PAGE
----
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Voters Seem Sceptical About Britain's Future In Europe As The Lib Dems Fly The Flag For Remain In London

The Liberal Democrats launched their battle bus in their London target seats with a promise of "real hope" for a Brexit compromise, but voters appeared uncertain.

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Freshly emboldened by damning reports that claim European officials believe Theresa May is “in another galaxy” with her pledge to secure a hard Brexit, the Liberal Democrats were flying the flag high for Remain as they launched their election battlebus in London on Monday.

“The Lib Dems are the only people offering real hope and a clear way forward to stay in the EU democratically,” the party’s leader Tim Farron told BuzzFeed News as he boarded the wasp-like yellow, black, and orange bus at its final stop in north London.

Emblazoned across the bus with an abstract union jack design on its side was the slogan “Change Britain’s Future”, echoing the core message repeated at the day’s three rallies in Surbiton, Sutton, and Crouch End – key target seats for the Lib Dems – that they are the only party who can hold the PM's government to account on Brexit.

Farron appealed to Leave and Remain voters alike by promising to push May to hold a referendum on the prime minister's final Brexit deal, meaning Britain could only leave the EU if people agreed to her terms – a prospect made more likely if the party can increase its presence in Westminster. The Lib Dems currently hold only nine seats in parliament.

“We are the only hope those who want to stay in the EU have left,” he told BuzzFeed News in Surbiton. “If you’re someone who wants to leave the EU but thinks being outside the single market is barking mad, and incredibly bad news for jobs, house prices, for your weekly shop then you should vote for us because we’re the only opportunity you have to hold the government to account.”

But several people BuzzFeed News spoke to in the constituencies the battle bus visited on Monday were still uncertain of how they would vote, or whether they would vote at all.

Hamza, who was sheltering from the rain in Wood Green, north London, said he wasn’t planning to vote, because he didn’t like any of the parties on offer. Farron’s EU pledges failed to make an impression on him. “I want us to stay in,” he said, “but I don’t think anyone can actually make that happen."

In Wood Green town centre, a woman waiting for a bus, who preferred not to be named, said she hadn’t decided who she would vote for yet, and would see how she felt on 8 June before making a decision. She wasn’t even sure if she would definitely vote, she added. Would the prospect of staying in the EU affect her decision? “I don’t know, it’s all so confusing,” she said, stubbing out her cigarette before she ran off for the bus.

Sharon, who had just visited her 85-year-old father at St Helier hospital in Sutton, where the bus made its second stop of the day, felt there was going to be too much focus on Brexit during this election campaign. “The referendum was called too quickly, and I still don’t fully understand what it will mean for us,” she said.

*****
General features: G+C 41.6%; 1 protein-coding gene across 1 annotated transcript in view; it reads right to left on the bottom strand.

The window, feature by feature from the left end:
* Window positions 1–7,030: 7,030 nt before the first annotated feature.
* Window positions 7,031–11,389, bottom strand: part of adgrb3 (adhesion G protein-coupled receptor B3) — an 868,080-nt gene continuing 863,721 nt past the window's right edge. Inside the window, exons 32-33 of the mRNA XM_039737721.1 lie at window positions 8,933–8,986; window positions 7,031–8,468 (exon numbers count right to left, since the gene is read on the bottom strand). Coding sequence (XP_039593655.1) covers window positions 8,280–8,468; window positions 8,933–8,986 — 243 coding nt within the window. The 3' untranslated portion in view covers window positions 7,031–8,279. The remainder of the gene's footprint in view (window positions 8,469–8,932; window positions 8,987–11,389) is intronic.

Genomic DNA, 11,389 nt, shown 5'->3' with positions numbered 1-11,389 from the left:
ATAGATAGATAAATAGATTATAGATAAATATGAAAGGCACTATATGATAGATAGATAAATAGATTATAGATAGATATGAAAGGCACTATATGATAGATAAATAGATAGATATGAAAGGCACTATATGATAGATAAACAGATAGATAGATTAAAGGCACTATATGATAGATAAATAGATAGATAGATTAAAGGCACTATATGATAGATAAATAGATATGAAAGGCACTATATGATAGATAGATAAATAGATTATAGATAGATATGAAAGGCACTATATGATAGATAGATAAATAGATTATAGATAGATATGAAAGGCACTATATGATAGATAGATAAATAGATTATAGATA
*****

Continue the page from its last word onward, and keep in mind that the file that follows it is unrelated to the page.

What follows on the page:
“We need to be talking about the NHS. It’s the best in the world and we can’t do without it,” she added. Sharon felt that social care was also a big issue that needed to be addressed, noting that there had been no help available for her father after a recent fall. A supporter of Corbyn since the “olden days”, she said she planned to vote Labour, but believed the Tories were headed for a landslide.

Sharon's son Shane said he hadn’t warmed to Corbyn’s Labour and believed the Lib Dems had a good chance of winning the seat in Sutton, Cheam and Worcester Park, which is being contested by Amna Ahmad.

“There are people who think Labour have gone too far to the left and the Tories are too far to the right,” he said. “This could be a good chance for the Lib Dems.” Shane still wasn’t sure who he would vote for, but said Europe wasn’t the biggest issue for him either.

Sutton was one of the few areas of London that opted to leave the EU in last June’s vote, with 54% in favour. “I voted in,” he said, “but a lot of people here didn’t, so they do want out." He too expected to see a strong Tory victory in June.

Dan, a Crouch End resident who had not yet decided who to vote for in the Hornsey and Wood Green seat, also believed last June’s referendum should be considered final. “Brexit is a decision that’s happened,” he said. “I understand what [Farron] says about holding May to account on negotiations, but whether he’ll have [what it takes] to back that up is very unlikely.”

When BuzzFeed News put these views to Farron on Monday afternoon he said there was “no doubt whatsoever” that his party had the power to affect the terms by which Britain leaves the EU.

“At the moment there is the assumption that we’re dropping out of the EU and that we’re dropping out on the hardest possible Brexit,” he said. “Our job is to give people real hope that there is a way out of this. The more seats we get the more we can affect the outcome, so don’t give up."

Fraser Chesterman, an 18-year-old from Surbiton who will be voting for the first time this election, seemed to share Farron’s hope, believing that Labour were too divided to offer up any realistic opposition to May’s Brexit plans.

Chesterman said he intended to vote Lib Dem in June: “They’re the only party offering anything of value to a young person."

Laura Silver is a reporter for BuzzFeed News and is based in London.

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